AMERICAN GIRL—John R. Tunis—Brewer & Warren ($2).
If a sports writer should let himself go, he ought to be able to write a good novel about his macrocosmic world. Few have; but Sports-Writer Tunis proves it can be done. Though he plays tennis and has appeared in tournaments, Author Tunis is no match for Racketeer William Tatem Tilden II on the court; but he has taken the same theme which recently lured Tilden into writing a novel (TIME, June 23) and has defeated him in straight love sets.
Florence Farley was a bright but not too stalwart little girl, only daughter of a mill superintendent in a small New England town. To give her something to do and keep her outdoors, her father painted, a target on the garage door, showed Florence how to practice hitting a tennis ball at it. She soon became so expert that when she got a chance to play on a real court against a live opponent she aquitted herself like an embryo champion. When her club sent her to the national junior championships (all expenses paid) she earned her keep by bringing home the cup. More, she attracted the favorable attention of one of the moguls of the U. S. L. T. A. Her rise was inevitable and steady. An ageing Helen Wills fell before her nimble racket, and she was champion. She was popular: she had a nice smile, she was attractive, she had pretty legs. Said a bystander at one of her matches: "Most good players haven't nice legs, have they? Betty's [Nuthall] are thick, and Eileen's [Bennett] are sort of funny, and Helen's [Wills] are wonky. But Florence has just lovely legs."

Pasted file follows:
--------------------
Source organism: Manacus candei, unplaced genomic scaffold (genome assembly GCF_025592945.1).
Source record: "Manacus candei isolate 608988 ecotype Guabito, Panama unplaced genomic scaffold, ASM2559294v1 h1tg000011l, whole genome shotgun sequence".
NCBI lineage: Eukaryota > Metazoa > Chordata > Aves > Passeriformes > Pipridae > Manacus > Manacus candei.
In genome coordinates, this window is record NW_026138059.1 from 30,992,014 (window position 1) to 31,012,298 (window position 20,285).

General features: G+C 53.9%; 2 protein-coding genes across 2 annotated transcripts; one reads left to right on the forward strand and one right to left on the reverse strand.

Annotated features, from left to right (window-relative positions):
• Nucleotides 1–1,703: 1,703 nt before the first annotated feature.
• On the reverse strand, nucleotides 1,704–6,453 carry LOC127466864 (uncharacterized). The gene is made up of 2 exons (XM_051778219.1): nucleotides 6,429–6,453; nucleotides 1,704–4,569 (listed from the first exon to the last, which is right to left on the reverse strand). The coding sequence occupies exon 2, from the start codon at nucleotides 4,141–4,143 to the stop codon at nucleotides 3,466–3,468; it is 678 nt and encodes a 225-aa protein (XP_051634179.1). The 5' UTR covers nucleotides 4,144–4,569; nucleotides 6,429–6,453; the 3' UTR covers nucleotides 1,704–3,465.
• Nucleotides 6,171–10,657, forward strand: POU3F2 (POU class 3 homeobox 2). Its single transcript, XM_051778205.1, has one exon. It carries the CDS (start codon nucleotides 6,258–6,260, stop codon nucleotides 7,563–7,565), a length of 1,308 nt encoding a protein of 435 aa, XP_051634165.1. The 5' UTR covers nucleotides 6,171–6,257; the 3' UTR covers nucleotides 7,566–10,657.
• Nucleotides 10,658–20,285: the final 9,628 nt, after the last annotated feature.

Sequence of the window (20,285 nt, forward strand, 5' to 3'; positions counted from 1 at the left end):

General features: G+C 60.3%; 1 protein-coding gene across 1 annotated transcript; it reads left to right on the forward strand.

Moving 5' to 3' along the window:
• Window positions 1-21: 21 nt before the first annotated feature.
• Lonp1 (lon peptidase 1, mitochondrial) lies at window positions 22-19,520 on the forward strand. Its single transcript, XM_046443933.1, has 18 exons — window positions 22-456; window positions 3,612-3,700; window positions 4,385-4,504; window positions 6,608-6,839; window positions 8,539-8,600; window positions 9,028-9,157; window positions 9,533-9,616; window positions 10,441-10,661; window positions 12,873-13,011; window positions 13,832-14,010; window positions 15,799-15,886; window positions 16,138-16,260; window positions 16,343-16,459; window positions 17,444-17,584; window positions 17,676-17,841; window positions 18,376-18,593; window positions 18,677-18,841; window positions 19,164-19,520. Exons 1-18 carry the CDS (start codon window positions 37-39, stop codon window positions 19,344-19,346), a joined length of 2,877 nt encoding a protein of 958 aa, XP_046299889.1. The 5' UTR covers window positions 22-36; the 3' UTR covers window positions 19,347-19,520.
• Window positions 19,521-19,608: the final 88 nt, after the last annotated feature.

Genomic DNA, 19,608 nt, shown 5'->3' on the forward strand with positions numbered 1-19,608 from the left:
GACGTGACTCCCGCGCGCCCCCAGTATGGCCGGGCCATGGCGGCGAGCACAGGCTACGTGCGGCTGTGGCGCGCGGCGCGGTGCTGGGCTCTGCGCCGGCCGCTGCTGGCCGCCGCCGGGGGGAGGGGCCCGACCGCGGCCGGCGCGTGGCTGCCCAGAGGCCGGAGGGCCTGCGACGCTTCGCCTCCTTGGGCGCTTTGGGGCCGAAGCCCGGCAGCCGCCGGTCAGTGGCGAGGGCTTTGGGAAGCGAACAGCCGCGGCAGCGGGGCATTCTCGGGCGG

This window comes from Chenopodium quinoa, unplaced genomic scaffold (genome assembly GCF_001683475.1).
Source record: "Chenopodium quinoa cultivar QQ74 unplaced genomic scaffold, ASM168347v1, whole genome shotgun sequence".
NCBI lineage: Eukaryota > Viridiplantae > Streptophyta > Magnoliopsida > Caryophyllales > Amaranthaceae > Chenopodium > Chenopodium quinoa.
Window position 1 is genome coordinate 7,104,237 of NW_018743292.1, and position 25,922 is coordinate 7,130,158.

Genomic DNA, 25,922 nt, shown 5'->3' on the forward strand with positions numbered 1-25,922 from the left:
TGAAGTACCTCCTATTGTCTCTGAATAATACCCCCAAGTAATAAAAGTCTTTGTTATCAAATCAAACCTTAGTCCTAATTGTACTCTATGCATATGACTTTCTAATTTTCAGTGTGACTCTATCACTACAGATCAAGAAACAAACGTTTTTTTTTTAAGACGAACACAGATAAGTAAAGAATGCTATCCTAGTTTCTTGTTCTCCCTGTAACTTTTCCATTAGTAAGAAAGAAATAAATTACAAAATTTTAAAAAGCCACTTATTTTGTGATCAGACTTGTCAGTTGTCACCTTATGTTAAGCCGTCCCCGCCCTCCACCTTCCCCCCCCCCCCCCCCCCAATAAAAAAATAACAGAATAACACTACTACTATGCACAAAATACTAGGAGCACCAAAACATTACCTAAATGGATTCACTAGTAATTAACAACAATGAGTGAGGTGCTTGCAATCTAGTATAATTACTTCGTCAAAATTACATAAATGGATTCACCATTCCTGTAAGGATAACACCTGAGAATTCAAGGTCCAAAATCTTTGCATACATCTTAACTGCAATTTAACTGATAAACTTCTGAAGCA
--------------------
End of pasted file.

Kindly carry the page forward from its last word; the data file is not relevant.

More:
Florence soon found that tennis racket had more than one meaning. And she made the most of her many opportunities: "writing" for newspaper syndicates, endorsing cosmetics, giving concerts. In London she would come to dinner for a flat sum. When her father's business failed it did not matter; Florence was now the family moneymaker. But she found the business of being a champion took more than brawn, more than brains; in self defense she had become a cold-eyed, hard-shelled racketeer. When the man she loved but thought she could not afford to marry finally saw what she had become, Florence realized at last she was hopelessly in love with him. Too late, she was wedded to her business.
Author John R. Tunis, 41, is a Harvard man (1911), studied at Harvard Law School. Onetime reporter, he is now billed as a sports "critic." He is on the staff of the New York Evening Post. Like most successful sportwriters, harping on and exposing professionalism is his forte. He has also written: $port$, Heroics and Hysterics.
American Girl is the August choice of the Book League.